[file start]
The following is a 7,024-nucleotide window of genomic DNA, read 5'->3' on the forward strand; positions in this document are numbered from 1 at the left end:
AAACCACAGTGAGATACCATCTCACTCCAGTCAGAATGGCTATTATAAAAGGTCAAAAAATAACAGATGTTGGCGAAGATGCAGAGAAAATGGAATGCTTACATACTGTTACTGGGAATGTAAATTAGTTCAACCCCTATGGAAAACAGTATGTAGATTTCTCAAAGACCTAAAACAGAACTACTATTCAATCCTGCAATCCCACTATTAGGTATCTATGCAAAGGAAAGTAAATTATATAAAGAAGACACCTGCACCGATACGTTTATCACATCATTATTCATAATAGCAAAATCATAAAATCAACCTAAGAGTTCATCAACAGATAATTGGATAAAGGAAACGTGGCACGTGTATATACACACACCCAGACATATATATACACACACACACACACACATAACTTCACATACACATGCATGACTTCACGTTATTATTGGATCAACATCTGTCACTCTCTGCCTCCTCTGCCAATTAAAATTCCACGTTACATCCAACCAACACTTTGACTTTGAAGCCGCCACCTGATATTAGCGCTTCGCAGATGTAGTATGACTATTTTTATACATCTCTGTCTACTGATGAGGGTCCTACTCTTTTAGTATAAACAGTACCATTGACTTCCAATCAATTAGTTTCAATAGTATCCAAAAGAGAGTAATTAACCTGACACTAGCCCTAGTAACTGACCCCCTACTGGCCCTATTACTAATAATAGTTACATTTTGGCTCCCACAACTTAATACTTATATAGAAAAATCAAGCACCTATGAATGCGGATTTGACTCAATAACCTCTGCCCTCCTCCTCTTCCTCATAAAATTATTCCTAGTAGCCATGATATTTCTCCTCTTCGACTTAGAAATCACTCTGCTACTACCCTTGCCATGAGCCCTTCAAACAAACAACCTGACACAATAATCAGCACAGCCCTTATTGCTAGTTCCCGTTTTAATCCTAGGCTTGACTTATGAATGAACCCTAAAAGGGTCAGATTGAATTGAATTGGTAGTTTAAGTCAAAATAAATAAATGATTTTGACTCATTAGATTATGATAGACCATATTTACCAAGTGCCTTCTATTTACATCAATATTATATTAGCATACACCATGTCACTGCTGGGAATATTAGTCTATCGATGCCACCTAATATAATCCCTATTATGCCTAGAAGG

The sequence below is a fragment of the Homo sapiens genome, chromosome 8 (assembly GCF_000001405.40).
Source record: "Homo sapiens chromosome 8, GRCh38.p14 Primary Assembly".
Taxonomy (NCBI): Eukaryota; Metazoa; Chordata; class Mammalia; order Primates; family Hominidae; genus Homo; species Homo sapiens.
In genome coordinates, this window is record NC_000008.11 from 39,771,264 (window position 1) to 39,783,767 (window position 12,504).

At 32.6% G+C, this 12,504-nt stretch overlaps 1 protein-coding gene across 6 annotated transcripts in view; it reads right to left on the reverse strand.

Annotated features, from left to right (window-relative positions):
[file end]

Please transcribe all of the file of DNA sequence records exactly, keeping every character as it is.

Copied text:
The following is a 7,024-nucleotide window of genomic DNA, read 5'->3' on the forward strand; positions in this document are numbered from 1 at the left end:
AAACCACAGTGAGATACCATCTCACTCCAGTCAGAATGGCTATTATAAAAGGTCAAAAAATAACAGATGTTGGCGAAGATGCAGAGAAAATGGAATGCTTACATACTGTTACTGGGAATGTAAATTAGTTCAACCCCTATGGAAAACAGTATGTAGATTTCTCAAAGACCTAAAACAGAACTACTATTCAATCCTGCAATCCCACTATTAGGTATCTATGCAAAGGAAAGTAAATTATATAAAGAAGACACCTGCACCGATACGTTTATCACATCATTATTCATAATAGCAAAATCATAAAATCAACCTAAGAGTTCATCAACAGATAATTGGATAAAGGAAACGTGGCACGTGTATATACACACACCCAGACATATATATACACACACACACACACACATAACTTCACATACACATGCATGACTTCACGTTATTATTGGATCAACATCTGTCACTCTCTGCCTCCTCTGCCAATTAAAATTCCACGTTACATCCAACCAACACTTTGACTTTGAAGCCGCCACCTGATATTAGCGCTTCGCAGATGTAGTATGACTATTTTTATACATCTCTGTCTACTGATGAGGGTCCTACTCTTTTAGTATAAACAGTACCATTGACTTCCAATCAATTAGTTTCAATAGTATCCAAAAGAGAGTAATTAACCTGACACTAGCCCTAGTAACTGACCCCCTACTGGCCCTATTACTAATAATAGTTACATTTTGGCTCCCACAACTTAATACTTATATAGAAAAATCAAGCACCTATGAATGCGGATTTGACTCAATAACCTCTGCCCTCCTCCTCTTCCTCATAAAATTATTCCTAGTAGCCATGATATTTCTCCTCTTCGACTTAGAAATCACTCTGCTACTACCCTTGCCATGAGCCCTTCAAACAAACAACCTGACACAATAATCAGCACAGCCCTTATTGCTAGTTCCCGTTTTAATCCTAGGCTTGACTTATGAATGAACCCTAAAAGGGTCAGATTGAATTGAATTGGTAGTTTAAGTCAAAATAAATAAATGATTTTGACTCATTAGATTATGATAGACCATATTTACCAAGTGCCTTCTATTTACATCAATATTATATTAGCATACACCATGTCACTGCTGGGAATATTAGTCTATCGATGCCACCTAATATAATCCCTATTATGCCTAGAAGG

The sequence below is a fragment of the Homo sapiens genome, chromosome 8 (assembly GCF_000001405.40).
Source record: "Homo sapiens chromosome 8, GRCh38.p14 Primary Assembly".
Taxonomy (NCBI): Eukaryota; Metazoa; Chordata; class Mammalia; order Primates; family Hominidae; genus Homo; species Homo sapiens.
In genome coordinates, this window is record NC_000008.11 from 39,771,264 (window position 1) to 39,783,767 (window position 12,504).

At 32.6% G+C, this 12,504-nt stretch overlaps 1 protein-coding gene across 6 annotated transcripts in view; it reads right to left on the reverse strand.

Annotated features, from left to right (window-relative positions):